Some regulations are required by law based on the markets you serve. For example, the European Union’s GDPR is a law you must follow if your organization collects or may collect data from EU residents. The California Consumer Privacy Act, or CCPA, is a similar law that protects residents of California. These laws apply to any organization that collects data from these protected residents, whether or not the business is based in that region.

Your security compliance might also include standards and frameworks expected by customers based on your industry or the type of business you do. For example, SOC 2 and ISO 27001 are security standards that your customers may expect you to comply with if you manage or process their data. 

Regardless of what frameworks your organization adheres to, continuous compliance is critical in maintaining a comprehensive security compliance program. In some cases, your security compliance posture will determine whether a prospect decides to do business with you. 

{{cta_withimage1}}

What are security compliance management challenges?

Below are some of the most common challenges organizations face when managing their security compliance programs: 

Navigating the complexities of compliance

Compliance frameworks change regularly to adapt to changes within the industry and innovations in security. As technology advances, regulations mature in tandem to maintain a controlled security standard. Keeping up with these changes can be difficult if you adhere to multiple changing frameworks. However, failing to do so could result in legal fines, loss of business, or other consequences.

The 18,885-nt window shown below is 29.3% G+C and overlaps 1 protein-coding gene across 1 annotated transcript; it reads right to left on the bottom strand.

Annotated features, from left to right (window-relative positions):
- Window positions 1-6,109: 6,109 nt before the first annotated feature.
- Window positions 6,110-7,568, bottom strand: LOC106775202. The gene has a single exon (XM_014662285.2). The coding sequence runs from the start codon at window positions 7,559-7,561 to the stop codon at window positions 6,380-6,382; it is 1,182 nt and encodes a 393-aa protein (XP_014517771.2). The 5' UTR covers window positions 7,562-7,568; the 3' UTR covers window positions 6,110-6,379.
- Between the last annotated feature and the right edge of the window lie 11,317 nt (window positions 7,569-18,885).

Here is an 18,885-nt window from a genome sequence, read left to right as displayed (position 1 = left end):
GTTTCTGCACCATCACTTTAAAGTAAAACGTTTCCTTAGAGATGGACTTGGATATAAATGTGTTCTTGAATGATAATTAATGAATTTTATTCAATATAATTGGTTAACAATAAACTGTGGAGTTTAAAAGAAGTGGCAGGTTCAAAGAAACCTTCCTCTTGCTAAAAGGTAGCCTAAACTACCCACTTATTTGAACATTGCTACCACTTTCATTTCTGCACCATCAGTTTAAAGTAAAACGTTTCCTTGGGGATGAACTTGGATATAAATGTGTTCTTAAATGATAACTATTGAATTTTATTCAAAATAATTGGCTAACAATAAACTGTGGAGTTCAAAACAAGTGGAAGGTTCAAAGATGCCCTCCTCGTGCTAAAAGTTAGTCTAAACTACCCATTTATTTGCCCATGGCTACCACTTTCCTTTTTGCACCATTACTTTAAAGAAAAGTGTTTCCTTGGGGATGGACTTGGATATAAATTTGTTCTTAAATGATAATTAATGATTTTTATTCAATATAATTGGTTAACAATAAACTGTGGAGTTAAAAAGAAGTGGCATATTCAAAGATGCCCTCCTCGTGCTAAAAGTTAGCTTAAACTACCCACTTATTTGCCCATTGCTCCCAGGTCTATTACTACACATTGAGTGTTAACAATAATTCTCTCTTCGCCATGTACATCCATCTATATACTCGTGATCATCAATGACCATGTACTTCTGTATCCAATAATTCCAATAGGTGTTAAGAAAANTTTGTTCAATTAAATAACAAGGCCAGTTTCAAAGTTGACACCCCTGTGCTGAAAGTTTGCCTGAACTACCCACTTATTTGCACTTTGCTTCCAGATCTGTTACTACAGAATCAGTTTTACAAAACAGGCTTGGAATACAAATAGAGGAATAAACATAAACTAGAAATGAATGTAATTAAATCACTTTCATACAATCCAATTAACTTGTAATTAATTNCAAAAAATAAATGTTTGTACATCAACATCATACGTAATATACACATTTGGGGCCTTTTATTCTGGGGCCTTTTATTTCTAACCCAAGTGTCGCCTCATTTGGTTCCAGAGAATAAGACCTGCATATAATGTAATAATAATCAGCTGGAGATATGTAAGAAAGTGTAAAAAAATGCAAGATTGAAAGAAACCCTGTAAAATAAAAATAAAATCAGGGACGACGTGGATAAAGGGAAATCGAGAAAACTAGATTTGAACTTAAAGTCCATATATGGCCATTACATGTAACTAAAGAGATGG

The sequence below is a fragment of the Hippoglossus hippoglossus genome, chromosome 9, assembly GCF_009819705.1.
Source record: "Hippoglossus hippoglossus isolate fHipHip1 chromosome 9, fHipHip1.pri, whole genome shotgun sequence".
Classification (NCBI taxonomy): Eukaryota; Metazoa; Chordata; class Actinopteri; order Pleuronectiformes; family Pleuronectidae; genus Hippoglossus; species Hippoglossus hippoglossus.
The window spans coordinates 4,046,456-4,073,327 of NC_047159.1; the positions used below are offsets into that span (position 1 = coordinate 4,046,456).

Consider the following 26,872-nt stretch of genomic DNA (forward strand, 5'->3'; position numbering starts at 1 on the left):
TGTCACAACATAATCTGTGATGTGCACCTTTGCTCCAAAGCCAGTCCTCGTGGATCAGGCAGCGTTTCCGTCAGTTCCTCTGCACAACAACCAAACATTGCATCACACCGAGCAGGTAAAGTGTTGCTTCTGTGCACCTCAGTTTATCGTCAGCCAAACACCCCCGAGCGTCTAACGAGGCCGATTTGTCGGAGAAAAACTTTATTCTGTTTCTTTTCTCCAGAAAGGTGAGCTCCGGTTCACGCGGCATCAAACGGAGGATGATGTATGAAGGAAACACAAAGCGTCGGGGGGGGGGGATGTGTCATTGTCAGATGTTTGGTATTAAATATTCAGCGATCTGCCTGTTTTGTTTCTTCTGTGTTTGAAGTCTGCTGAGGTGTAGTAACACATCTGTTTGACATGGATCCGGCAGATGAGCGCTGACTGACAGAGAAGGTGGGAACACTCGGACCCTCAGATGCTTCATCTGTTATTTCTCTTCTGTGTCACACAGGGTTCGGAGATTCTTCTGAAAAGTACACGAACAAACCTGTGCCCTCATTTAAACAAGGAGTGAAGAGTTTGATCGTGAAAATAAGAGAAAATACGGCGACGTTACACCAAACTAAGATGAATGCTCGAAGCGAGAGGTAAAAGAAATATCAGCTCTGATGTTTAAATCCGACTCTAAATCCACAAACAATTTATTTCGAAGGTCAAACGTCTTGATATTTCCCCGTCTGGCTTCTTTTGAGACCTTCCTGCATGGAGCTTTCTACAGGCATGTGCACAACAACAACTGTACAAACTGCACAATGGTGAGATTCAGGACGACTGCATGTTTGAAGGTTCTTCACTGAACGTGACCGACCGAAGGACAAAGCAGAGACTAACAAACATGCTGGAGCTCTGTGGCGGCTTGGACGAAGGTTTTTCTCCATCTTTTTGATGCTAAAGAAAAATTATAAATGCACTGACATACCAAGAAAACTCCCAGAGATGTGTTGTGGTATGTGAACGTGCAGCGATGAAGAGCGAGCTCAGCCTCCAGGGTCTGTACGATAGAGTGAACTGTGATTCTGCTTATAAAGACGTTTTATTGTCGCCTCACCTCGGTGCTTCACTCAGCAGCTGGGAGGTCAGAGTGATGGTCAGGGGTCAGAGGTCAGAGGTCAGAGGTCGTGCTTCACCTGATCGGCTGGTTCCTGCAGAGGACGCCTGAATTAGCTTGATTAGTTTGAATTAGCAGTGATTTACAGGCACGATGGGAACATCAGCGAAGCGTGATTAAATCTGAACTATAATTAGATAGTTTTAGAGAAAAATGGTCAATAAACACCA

Growing tech stack that can be hard to manage

The number of tools organizations use is growing everyday. The more tools that are added to your tech stack, the more third-party risk your business incurs. These risks could result in threats like data theft, service outages, or loss of revenue and customer trust. The risks that come with each new vendor also becomes harder to manage and mitigate. 

Ensuring collaboration across the organization

Security compliance is complex work that can create a lot of noise. There are many tasks that need to be managed, alerts and due dates that pertain to audits, risks to address, and more. These tasks often require contributions from stakeholders across the organization. If these various teams are working out of different tools and workflows, it can be difficult to accomplish all the compliance tasks that need to be done in a timely manner. 

Best practices for effective security compliance management

Use the following best practices to keep your organization secure and compliant: 

1. Establish a strong security culture